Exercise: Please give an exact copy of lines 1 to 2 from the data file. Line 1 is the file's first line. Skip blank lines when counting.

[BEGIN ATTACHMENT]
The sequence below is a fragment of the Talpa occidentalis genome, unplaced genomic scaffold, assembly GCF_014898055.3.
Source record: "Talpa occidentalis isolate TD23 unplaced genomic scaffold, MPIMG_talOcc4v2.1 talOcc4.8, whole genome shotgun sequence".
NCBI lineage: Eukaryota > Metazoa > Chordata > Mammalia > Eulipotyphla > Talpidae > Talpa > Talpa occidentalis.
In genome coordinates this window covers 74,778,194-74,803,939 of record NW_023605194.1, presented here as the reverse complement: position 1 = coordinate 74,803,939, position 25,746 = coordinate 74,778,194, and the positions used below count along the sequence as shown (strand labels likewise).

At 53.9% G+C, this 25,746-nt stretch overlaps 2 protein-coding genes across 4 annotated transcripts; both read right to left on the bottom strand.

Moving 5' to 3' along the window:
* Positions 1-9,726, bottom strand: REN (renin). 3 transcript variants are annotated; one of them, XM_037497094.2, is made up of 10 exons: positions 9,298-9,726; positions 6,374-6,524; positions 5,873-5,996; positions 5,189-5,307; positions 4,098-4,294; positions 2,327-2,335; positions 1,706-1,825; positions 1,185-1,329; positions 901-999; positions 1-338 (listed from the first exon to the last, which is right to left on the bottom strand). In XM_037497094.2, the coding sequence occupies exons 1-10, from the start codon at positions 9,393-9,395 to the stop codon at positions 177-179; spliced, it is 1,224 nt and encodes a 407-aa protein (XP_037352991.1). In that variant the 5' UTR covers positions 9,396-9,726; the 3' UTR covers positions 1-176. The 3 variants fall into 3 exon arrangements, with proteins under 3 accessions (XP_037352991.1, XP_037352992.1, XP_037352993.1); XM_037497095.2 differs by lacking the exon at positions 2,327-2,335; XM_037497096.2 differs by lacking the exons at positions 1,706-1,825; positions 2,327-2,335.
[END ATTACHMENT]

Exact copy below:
The sequence below is a fragment of the Talpa occidentalis genome, unplaced genomic scaffold, assembly GCF_014898055.3.
Source record: "Talpa occidentalis isolate TD23 unplaced genomic scaffold, MPIMG_talOcc4v2.1 talOcc4.8, whole genome shotgun sequence".